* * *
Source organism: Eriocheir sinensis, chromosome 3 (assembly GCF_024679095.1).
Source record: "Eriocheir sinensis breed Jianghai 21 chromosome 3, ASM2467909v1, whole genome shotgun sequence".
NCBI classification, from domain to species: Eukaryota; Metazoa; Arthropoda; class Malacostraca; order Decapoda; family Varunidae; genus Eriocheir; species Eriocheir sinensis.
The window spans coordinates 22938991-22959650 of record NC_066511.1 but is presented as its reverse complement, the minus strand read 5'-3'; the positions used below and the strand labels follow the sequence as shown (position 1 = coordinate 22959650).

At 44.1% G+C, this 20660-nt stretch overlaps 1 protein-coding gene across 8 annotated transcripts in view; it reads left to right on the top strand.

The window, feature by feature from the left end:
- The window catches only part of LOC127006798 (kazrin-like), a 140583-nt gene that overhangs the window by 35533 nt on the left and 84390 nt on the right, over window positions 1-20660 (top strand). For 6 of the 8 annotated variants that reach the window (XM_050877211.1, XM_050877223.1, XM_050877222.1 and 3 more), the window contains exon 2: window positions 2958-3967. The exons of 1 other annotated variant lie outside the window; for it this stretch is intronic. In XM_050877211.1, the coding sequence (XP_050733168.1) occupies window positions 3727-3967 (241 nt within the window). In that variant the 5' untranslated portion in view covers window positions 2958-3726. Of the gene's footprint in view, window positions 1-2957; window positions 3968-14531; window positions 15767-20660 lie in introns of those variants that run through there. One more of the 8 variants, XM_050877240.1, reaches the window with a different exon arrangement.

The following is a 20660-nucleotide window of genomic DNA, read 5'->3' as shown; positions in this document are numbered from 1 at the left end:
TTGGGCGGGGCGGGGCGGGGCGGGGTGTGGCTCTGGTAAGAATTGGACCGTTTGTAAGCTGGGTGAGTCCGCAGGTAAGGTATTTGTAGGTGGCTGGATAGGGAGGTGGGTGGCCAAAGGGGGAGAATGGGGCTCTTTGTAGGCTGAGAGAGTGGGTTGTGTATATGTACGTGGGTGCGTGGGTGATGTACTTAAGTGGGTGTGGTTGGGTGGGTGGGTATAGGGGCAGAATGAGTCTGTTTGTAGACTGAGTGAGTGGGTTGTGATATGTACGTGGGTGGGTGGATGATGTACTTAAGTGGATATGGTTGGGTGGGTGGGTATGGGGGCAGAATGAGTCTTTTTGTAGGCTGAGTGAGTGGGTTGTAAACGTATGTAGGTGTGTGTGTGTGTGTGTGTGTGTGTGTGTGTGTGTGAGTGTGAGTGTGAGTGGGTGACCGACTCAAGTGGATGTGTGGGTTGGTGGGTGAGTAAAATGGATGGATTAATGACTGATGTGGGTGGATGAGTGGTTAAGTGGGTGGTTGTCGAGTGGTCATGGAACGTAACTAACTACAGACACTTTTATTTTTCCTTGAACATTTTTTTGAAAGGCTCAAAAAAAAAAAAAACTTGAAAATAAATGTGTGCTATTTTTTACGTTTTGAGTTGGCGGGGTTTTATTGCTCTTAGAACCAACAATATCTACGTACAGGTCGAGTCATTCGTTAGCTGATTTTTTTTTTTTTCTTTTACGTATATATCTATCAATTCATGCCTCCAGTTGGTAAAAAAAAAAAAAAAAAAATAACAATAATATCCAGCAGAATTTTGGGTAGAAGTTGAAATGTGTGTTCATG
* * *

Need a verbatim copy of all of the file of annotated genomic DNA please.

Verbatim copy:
Source organism: Eriocheir sinensis, chromosome 3 (assembly GCF_024679095.1).
Source record: "Eriocheir sinensis breed Jianghai 21 chromosome 3, ASM2467909v1, whole genome shotgun sequence".
NCBI classification, from domain to species: Eukaryota; Metazoa; Arthropoda; class Malacostraca; order Decapoda; family Varunidae; genus Eriocheir; species Eriocheir sinensis.
The window spans coordinates 22938991-22959650 of record NC_066511.1 but is presented as its reverse complement, the minus strand read 5'-3'; the positions used below and the strand labels follow the sequence as shown (position 1 = coordinate 22959650).

At 44.1% G+C, this 20660-nt stretch overlaps 1 protein-coding gene across 8 annotated transcripts in view; it reads left to right on the top strand.

The window, feature by feature from the left end:
- The window catches only part of LOC127006798 (kazrin-like), a 140583-nt gene that overhangs the window by 35533 nt on the left and 84390 nt on the right, over window positions 1-20660 (top strand). For 6 of the 8 annotated variants that reach the window (XM_050877211.1, XM_050877223.1, XM_050877222.1 and 3 more), the window contains exon 2: window positions 2958-3967. The exons of 1 other annotated variant lie outside the window; for it this stretch is intronic. In XM_050877211.1, the coding sequence (XP_050733168.1) occupies window positions 3727-3967 (241 nt within the window). In that variant the 5' untranslated portion in view covers window positions 2958-3726. Of the gene's footprint in view, window positions 1-2957; window positions 3968-14531; window positions 15767-20660 lie in introns of those variants that run through there. One more of the 8 variants, XM_050877240.1, reaches the window with a different exon arrangement.

The following is a 20660-nucleotide window of genomic DNA, read 5'->3' as shown; positions in this document are numbered from 1 at the left end:
TTGGGCGGGGCGGGGCGGGGCGGGGTGTGGCTCTGGTAAGAATTGGACCGTTTGTAAGCTGGGTGAGTCCGCAGGTAAGGTATTTGTAGGTGGCTGGATAGGGAGGTGGGTGGCCAAAGGGGGAGAATGGGGCTCTTTGTAGGCTGAGAGAGTGGGTTGTGTATATGTACGTGGGTGCGTGGGTGATGTACTTAAGTGGGTGTGGTTGGGTGGGTGGGTATAGGGGCAGAATGAGTCTGTTTGTAGACTGAGTGAGTGGGTTGTGATATGTACGTGGGTGGGTGGATGATGTACTTAAGTGGATATGGTTGGGTGGGTGGGTATGGGGGCAGAATGAGTCTTTTTGTAGGCTGAGTGAGTGGGTTGTAAACGTATGTAGGTGTGTGTGTGTGTGTGTGTGTGTGTGTGTGTGTGTGAGTGTGAGTGTGAGTGGGTGACCGACTCAAGTGGATGTGTGGGTTGGTGGGTGAGTAAAATGGATGGATTAATGACTGATGTGGGTGGATGAGTGGTTAAGTGGGTGGTTGTCGAGTGGTCATGGAACGTAACTAACTACAGACACTTTTATTTTTCCTTGAACATTTTTTTGAAAGGCTCAAAAAAAAAAAAAACTTGAAAATAAATGTGTGCTATTTTTTACGTTTTGAGTTGGCGGGGTTTTATTGCTCTTAGAACCAACAATATCTACGTACAGGTCGAGTCATTCGTTAGCTGATTTTTTTTTTTTTCTTTTACGTATATATCTATCAATTCATGCCTCCAGTTGGTAAAAAAAAAAAAAAAAAAATAACAATAATATCCAGCAGAATTTTGGGTAGAAGTTGAAATGTGTGTTCATG